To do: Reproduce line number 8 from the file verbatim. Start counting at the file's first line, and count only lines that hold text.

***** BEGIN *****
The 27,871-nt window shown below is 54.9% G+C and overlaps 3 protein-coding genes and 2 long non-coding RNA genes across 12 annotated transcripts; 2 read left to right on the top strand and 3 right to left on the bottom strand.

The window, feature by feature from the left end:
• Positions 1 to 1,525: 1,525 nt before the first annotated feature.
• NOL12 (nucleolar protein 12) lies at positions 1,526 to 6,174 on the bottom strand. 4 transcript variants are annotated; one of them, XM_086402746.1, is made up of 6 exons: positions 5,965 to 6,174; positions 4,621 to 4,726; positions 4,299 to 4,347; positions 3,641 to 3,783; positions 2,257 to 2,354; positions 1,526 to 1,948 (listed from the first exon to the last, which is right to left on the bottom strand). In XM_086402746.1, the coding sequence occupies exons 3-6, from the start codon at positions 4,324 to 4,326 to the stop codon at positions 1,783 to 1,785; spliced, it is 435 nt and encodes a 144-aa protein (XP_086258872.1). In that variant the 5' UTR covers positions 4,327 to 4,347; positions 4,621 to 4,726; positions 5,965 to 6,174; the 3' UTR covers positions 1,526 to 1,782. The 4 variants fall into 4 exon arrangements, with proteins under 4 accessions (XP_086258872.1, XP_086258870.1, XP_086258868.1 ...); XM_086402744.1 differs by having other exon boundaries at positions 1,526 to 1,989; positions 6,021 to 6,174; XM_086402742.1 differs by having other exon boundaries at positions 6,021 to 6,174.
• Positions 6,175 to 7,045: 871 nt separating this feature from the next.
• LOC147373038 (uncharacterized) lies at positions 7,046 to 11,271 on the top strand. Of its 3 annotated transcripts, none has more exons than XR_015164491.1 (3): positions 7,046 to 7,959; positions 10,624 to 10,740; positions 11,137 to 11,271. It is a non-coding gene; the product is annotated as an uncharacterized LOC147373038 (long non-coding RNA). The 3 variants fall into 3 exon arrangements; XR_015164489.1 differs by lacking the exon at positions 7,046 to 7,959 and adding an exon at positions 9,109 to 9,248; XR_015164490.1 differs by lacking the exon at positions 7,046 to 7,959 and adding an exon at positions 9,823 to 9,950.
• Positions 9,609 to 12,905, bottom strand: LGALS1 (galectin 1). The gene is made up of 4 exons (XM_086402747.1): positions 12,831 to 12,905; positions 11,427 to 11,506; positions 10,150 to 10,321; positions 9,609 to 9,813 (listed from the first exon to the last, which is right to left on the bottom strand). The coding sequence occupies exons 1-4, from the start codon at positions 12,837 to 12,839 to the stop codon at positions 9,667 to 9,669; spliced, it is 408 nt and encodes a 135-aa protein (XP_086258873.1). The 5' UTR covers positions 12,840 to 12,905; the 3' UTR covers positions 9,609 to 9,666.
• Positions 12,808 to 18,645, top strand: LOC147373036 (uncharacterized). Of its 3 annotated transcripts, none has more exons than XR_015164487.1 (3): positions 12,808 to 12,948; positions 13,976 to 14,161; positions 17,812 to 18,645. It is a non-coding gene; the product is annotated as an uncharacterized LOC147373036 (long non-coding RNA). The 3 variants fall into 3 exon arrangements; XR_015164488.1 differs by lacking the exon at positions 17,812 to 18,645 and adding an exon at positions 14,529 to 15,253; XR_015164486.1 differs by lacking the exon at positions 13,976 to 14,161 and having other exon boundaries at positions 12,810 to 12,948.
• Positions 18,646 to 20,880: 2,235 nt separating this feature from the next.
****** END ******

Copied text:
• Positions 12,808 to 18,645, top strand: LOC147373036 (uncharacterized). Of its 3 annotated transcripts, none has more exons than XR_015164487.1 (3): positions 12,808 to 12,948; positions 13,976 to 14,161; positions 17,812 to 18,645. It is a non-coding gene; the product is annotated as an uncharacterized LOC147373036 (long non-coding RNA). The 3 variants fall into 3 exon arrangements; XR_015164488.1 differs by lacking the exon at positions 17,812 to 18,645 and adding an exon at positions 14,529 to 15,253; XR_015164486.1 differs by lacking the exon at positions 13,976 to 14,161 and having other exon boundaries at positions 12,810 to 12,948.